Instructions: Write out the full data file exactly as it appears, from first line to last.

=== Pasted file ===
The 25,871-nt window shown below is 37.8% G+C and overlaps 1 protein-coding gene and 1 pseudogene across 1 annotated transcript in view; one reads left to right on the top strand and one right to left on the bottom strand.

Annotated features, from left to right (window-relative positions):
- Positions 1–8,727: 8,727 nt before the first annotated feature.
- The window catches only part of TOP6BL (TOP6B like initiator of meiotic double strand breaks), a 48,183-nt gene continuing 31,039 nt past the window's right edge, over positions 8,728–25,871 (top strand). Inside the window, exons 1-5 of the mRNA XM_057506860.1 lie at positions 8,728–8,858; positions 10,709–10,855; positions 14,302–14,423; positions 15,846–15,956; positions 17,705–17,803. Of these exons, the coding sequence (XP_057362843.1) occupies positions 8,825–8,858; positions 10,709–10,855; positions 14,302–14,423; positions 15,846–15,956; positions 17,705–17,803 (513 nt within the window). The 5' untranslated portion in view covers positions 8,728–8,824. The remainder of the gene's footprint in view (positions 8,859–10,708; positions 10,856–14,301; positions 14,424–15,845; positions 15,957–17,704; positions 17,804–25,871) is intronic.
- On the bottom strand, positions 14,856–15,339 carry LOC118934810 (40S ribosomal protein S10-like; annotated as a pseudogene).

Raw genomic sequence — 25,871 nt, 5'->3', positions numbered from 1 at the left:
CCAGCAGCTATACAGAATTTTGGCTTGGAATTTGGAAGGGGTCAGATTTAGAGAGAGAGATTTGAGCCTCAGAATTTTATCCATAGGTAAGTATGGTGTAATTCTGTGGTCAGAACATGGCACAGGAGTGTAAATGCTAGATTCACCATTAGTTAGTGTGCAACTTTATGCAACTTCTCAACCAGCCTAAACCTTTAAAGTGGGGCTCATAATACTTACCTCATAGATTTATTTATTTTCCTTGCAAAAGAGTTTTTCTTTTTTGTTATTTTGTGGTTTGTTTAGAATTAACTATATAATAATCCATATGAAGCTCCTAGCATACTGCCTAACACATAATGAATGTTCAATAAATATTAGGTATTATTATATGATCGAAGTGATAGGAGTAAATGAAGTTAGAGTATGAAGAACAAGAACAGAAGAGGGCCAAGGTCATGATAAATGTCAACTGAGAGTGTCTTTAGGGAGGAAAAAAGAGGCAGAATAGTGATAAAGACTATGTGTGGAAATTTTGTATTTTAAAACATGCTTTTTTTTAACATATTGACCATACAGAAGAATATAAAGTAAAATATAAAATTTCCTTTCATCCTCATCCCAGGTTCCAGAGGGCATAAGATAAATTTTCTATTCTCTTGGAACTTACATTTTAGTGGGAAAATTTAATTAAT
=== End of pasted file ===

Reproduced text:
The 25,871-nt window shown below is 37.8% G+C and overlaps 1 protein-coding gene and 1 pseudogene across 1 annotated transcript in view; one reads left to right on the top strand and one right to left on the bottom strand.

Annotated features, from left to right (window-relative positions):
- Positions 1–8,727: 8,727 nt before the first annotated feature.
- The window catches only part of TOP6BL (TOP6B like initiator of meiotic double strand breaks), a 48,183-nt gene continuing 31,039 nt past the window's right edge, over positions 8,728–25,871 (top strand). Inside the window, exons 1-5 of the mRNA XM_057506860.1 lie at positions 8,728–8,858; positions 10,709–10,855; positions 14,302–14,423; positions 15,846–15,956; positions 17,705–17,803. Of these exons, the coding sequence (XP_057362843.1) occupies positions 8,825–8,858; positions 10,709–10,855; positions 14,302–14,423; positions 15,846–15,956; positions 17,705–17,803 (513 nt within the window). The 5' untranslated portion in view covers positions 8,728–8,824. The remainder of the gene's footprint in view (positions 8,859–10,708; positions 10,856–14,301; positions 14,424–15,845; positions 15,957–17,704; positions 17,804–25,871) is intronic.
- On the bottom strand, positions 14,856–15,339 carry LOC118934810 (40S ribosomal protein S10-like; annotated as a pseudogene).

Raw genomic sequence — 25,871 nt, 5'->3', positions numbered from 1 at the left:
CCAGCAGCTATACAGAATTTTGGCTTGGAATTTGGAAGGGGTCAGATTTAGAGAGAGAGATTTGAGCCTCAGAATTTTATCCATAGGTAAGTATGGTGTAATTCTGTGGTCAGAACATGGCACAGGAGTGTAAATGCTAGATTCACCATTAGTTAGTGTGCAACTTTATGCAACTTCTCAACCAGCCTAAACCTTTAAAGTGGGGCTCATAATACTTACCTCATAGATTTATTTATTTTCCTTGCAAAAGAGTTTTTCTTTTTTGTTATTTTGTGGTTTGTTTAGAATTAACTATATAATAATCCATATGAAGCTCCTAGCATACTGCCTAACACATAATGAATGTTCAATAAATATTAGGTATTATTATATGATCGAAGTGATAGGAGTAAATGAAGTTAGAGTATGAAGAACAAGAACAGAAGAGGGCCAAGGTCATGATAAATGTCAACTGAGAGTGTCTTTAGGGAGGAAAAAAGAGGCAGAATAGTGATAAAGACTATGTGTGGAAATTTTGTATTTTAAAACATGCTTTTTTTTAACATATTGACCATACAGAAGAATATAAAGTAAAATATAAAATTTCCTTTCATCCTCATCCCAGGTTCCAGAGGGCATAAGATAAATTTTCTATTCTCTTGGAACTTACATTTTAGTGGGAAAATTTAATTAAT